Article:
Disney Taps Deep Into DNA In Unveiling Animation Slate
From that beginning, BOLT evolves into a road movie, with the still-deluded and now lost dog in search of Penny. A CG sequence, by turns moody and slapsticky followed, highlighting Bolt's companions: an eager-beaver hamster named Rhino (voiced by Disney story artist Mark Walton) and mangy alley cat Mr. Mittens (Essman).
PRINCE OF EGYPT director Brenda Chapman, together with producer Katherine Sarafian (from the Pixar short LIFTED), introduced Pixar's THE BEAR AND THE BOW, a Celtic-themed legend targeted for a Christmas 2011 release. Against a background of concept paintings and character designs (many reminiscent of Victorian illustrator Arthur Rackham), Chapman described the factors inspiring her original story: her love of Brothers Grimm-style dark fairy tales, the landscapes of Scotland ("it's very rugged and masculine, yet it has a feminine aspect -- there's something growing on everything") and her daughter Emma Rose's fiery personality, the inspiration for the film's Princess Merida. "She has one of the most important traits of all," Sarafian observed, "great hair."
The film abounds in mythic elements, including an ancient ring of stones (that exists in real-life Scotland and is older than Stonehenge), a secret cave, a witch (or "wise woman," depending on your perspective) and a cursed beast -- a 15-foot-tall bear. Oscar winner Reese Witherspoon voices Merida, while Billy Connolly and Emma Thompson portray her royal parents and Julie Waters (Ron Weasley's mom in the HARRY POTTER movies) is the wise woman.
Pixar's summer 2011 release is the comedy NEWT, directed by LIFTED's director Gary Rydstrom. The film's producer, visual effects veteran Richard Hollander, described NEWT as "a romantic comedy about endangered species," as the last two blue-footed newts -- the lab-dwelling Newt and the caught-in-the-wild Brooke -- discover they can't stand one another. When the pair escape from the laboratory, they encounter Eddie, a "Hell Hollow Slender Salamander" and self-deluded ladies' man. "It was my way of sneaking the word 'hell' into a Disney movie," Hollander joshed, although a hardcore Disney buff might point out that SLEEPING BEAUTY's Maleficent beat him to it by 52 years.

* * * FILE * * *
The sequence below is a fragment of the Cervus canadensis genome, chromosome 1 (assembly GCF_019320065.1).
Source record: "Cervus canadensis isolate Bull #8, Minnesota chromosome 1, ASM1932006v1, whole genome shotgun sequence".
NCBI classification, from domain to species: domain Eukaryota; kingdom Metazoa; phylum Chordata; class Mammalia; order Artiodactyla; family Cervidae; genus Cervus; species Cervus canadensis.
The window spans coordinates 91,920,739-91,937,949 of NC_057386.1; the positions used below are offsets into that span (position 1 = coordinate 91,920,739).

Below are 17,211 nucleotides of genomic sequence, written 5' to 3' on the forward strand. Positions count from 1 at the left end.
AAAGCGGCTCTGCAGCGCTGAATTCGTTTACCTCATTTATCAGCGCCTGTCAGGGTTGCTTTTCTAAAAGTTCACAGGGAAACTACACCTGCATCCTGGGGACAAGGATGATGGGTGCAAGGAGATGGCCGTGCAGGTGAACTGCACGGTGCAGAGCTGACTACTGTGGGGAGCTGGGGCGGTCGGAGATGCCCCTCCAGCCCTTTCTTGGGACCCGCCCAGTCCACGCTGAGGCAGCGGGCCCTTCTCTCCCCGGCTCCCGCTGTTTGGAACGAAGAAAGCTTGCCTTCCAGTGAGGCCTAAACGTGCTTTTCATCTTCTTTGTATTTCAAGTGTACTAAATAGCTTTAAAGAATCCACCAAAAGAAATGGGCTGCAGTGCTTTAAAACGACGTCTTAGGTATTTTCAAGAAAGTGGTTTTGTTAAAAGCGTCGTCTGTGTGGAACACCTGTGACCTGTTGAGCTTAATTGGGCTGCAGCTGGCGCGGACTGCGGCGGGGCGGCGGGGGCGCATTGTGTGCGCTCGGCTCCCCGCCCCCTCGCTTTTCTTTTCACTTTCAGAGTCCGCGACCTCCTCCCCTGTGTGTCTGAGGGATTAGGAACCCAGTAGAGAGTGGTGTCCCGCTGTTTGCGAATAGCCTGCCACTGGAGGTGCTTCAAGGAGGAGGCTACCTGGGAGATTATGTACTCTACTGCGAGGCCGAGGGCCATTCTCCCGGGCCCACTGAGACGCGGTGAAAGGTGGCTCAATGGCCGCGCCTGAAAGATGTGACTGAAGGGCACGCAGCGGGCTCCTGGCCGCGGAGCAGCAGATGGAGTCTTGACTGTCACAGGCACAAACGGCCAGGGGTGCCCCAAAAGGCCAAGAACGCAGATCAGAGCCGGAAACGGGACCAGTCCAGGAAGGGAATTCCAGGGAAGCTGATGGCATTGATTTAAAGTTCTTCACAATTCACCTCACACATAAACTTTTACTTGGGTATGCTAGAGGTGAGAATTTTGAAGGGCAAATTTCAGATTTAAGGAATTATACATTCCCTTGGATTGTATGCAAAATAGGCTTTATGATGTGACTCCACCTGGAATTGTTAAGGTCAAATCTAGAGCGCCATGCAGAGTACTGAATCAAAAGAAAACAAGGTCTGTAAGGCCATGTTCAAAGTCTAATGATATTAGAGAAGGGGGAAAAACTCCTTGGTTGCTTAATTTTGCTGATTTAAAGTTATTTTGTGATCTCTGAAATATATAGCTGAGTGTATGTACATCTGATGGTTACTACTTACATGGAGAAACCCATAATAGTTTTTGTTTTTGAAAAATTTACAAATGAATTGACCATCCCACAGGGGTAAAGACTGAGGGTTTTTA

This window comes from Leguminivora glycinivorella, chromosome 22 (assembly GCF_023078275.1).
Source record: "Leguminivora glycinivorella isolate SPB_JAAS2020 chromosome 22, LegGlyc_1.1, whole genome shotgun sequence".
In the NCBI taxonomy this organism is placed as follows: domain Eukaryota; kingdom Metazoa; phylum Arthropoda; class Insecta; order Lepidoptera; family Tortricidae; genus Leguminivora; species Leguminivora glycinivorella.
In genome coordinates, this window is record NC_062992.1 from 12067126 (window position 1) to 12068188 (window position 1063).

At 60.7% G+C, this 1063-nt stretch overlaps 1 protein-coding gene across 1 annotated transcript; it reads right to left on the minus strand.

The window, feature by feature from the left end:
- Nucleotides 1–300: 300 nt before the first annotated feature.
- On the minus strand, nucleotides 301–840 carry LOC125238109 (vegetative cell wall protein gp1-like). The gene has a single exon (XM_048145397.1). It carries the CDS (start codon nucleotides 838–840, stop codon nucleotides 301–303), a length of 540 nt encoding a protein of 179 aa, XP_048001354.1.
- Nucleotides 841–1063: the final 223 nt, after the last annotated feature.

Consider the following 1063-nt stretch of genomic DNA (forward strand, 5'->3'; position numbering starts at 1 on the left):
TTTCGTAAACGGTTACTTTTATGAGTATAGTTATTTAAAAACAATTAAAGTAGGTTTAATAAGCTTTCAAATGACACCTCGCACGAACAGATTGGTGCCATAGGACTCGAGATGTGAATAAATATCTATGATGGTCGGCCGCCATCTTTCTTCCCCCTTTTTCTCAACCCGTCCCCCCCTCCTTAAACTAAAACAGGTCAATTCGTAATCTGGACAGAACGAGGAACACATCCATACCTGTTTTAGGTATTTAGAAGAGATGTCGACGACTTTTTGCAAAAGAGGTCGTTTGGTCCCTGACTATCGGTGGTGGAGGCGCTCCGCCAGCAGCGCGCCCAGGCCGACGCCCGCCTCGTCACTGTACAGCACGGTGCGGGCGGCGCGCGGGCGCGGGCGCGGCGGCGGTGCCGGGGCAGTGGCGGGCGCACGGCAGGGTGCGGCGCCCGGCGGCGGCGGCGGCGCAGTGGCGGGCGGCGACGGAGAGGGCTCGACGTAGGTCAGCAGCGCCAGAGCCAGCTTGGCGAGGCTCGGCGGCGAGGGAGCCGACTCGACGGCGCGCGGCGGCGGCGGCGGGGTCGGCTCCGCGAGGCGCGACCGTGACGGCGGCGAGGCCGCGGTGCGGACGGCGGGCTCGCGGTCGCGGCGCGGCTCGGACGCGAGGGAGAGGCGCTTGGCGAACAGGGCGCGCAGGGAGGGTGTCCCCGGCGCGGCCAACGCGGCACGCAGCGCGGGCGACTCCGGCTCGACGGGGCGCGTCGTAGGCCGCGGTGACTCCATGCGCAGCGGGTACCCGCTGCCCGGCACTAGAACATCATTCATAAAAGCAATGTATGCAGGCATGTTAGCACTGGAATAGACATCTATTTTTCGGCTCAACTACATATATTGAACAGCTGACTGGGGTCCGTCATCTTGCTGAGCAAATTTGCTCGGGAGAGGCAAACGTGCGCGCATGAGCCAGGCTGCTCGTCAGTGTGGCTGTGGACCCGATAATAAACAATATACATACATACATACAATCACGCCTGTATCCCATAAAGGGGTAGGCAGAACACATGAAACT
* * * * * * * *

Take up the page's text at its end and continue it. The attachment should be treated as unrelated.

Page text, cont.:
A handful of CG stills illustrated Hollander's talk as he summed up his goal for the film: "We want to prove to you that love is not a science."
Christmas 2009 marks Disney's long-awaited return to hand-drawn animation with THE PRINCESS AND THE FROG, from the studio's superstar writing/directing team (THE LITTLE MERMAID and ALADDIN) John Musker and Ron Clements. Lasseter pointed out the film is also "the return of the musical to Disney animation," before introducing Musker, Clements and film's producer, musical theater veteran Peter Del Vecho.
Musker began by showing a circa-1976 group shot of CalArts students that included himself, Clements and Brad Bird. After riffing on their three decades out-of-date appearances, Musker described the school as "a magical place." Del Vecho observed that "every fairy tale needs a magical place," and in THE PRINCESS AND THE FROG that place is 1920s New Orleans.
The film's princess is the African-American Tiana, another nontraditional Disney heroine, following in the footsteps of Middle Eastern Jasmine, Asian Mulan and Native American Pocahontas. In an unexpected moment, DREAMGIRLS star Anika Noni Rose, the voice of Tiana, came onstage to sing the film's romantic ballad by Disney veteran Newman.
The film's premise is a classic fractured fairy tale twist on the original fable, but done in a more romantic manner than Jay Ward might've imagined: When Tiana kisses the voodoo-enchanted frog... she turns into one as well. The pair escapes into the swamps, where they encounter lovesick, slackjawed firefly Ray, and Louis, a trumpet-playing alligator. Mama Odie, the film's half-blind, 200-year-old "fairy godmother" was described as "a combination of Moms Mabley and Yoda."
After revealing the film's climax takes place during New Orleans' Mardi Gras, the trio introduced Newman himself, who performed a second song from the film, backed up by a jazz ensemble.